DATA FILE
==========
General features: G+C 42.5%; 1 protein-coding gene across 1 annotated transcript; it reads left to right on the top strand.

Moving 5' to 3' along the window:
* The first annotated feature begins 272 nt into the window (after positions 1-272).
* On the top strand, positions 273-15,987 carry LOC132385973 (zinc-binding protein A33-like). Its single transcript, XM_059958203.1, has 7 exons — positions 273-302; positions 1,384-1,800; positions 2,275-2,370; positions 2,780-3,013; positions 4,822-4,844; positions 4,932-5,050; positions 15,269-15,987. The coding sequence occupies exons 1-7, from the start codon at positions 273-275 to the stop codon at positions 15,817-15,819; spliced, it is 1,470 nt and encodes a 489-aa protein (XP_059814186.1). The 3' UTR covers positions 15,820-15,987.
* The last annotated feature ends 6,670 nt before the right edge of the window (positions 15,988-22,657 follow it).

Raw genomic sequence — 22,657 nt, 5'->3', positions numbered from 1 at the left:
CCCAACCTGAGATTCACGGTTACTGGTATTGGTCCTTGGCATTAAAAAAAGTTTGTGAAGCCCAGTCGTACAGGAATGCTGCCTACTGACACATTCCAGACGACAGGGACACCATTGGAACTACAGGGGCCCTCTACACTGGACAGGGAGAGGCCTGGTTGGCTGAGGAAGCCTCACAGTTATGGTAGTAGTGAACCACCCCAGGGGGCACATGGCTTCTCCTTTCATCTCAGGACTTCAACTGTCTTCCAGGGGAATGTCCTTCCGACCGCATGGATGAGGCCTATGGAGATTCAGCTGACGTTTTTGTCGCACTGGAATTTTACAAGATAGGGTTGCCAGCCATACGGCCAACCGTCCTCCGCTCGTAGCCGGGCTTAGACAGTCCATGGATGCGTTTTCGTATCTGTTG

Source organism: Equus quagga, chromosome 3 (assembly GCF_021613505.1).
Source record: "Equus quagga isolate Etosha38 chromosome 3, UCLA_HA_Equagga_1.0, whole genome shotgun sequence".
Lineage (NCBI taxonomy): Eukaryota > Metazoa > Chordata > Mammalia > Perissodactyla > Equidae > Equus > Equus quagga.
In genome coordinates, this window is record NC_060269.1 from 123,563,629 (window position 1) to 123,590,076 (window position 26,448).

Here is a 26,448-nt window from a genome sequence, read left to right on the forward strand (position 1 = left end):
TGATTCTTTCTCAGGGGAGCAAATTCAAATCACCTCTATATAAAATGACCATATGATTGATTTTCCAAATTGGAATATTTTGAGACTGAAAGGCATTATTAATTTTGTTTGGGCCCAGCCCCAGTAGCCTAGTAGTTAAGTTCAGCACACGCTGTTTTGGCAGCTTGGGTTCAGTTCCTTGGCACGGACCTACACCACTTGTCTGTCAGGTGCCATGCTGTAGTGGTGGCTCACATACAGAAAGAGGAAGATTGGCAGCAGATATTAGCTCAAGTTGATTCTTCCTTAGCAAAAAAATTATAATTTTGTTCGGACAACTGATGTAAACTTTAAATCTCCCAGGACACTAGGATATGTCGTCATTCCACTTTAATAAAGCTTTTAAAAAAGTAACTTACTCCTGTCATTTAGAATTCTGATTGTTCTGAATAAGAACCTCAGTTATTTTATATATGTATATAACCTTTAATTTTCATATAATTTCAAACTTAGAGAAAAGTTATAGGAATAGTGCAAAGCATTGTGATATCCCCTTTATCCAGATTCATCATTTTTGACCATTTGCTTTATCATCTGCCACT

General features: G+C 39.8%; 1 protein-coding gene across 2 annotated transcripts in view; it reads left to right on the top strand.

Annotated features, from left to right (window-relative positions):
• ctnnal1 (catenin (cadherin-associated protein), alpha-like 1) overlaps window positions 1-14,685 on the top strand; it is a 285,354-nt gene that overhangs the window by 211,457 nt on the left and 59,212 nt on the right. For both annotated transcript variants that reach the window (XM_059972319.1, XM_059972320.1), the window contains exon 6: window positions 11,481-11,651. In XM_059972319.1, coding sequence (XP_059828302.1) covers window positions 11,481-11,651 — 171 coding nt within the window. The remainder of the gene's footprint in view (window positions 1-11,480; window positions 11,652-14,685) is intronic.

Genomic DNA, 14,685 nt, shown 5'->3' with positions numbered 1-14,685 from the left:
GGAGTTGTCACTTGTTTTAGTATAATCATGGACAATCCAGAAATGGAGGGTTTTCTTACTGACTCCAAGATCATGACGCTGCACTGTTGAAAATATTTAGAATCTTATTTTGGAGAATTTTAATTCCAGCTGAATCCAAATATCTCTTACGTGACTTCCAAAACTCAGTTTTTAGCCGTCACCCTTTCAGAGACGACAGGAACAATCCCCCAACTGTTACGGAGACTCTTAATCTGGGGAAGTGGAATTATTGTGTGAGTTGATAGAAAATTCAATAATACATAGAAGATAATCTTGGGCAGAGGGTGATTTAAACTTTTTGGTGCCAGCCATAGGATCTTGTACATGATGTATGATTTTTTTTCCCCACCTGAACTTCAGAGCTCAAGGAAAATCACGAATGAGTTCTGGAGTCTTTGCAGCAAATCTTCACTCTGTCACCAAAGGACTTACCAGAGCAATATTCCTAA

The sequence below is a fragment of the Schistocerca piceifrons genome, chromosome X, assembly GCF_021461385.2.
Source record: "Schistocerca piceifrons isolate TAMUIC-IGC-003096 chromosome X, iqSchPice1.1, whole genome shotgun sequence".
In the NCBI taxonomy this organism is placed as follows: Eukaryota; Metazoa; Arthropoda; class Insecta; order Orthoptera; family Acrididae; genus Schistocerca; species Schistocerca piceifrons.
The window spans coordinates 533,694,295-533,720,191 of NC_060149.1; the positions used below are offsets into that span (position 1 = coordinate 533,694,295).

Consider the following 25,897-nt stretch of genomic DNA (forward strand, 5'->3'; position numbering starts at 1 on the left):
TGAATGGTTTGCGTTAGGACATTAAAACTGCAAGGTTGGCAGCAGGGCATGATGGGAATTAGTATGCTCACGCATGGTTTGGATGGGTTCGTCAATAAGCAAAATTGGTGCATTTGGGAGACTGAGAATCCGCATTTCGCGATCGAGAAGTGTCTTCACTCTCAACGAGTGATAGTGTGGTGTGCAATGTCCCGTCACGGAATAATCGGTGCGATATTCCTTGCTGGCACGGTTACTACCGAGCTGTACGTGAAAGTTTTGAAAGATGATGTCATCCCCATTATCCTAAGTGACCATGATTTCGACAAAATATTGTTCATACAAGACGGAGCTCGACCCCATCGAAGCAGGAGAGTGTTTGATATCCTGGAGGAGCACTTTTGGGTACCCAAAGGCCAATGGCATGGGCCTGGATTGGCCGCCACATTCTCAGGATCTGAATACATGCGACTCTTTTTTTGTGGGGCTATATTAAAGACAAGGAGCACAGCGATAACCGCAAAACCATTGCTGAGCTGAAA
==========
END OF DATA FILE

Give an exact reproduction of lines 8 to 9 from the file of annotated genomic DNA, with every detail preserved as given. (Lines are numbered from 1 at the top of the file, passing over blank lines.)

Source organism: Equus quagga, chromosome 3 (assembly GCF_021613505.1).
Source record: "Equus quagga isolate Etosha38 chromosome 3, UCLA_HA_Equagga_1.0, whole genome shotgun sequence".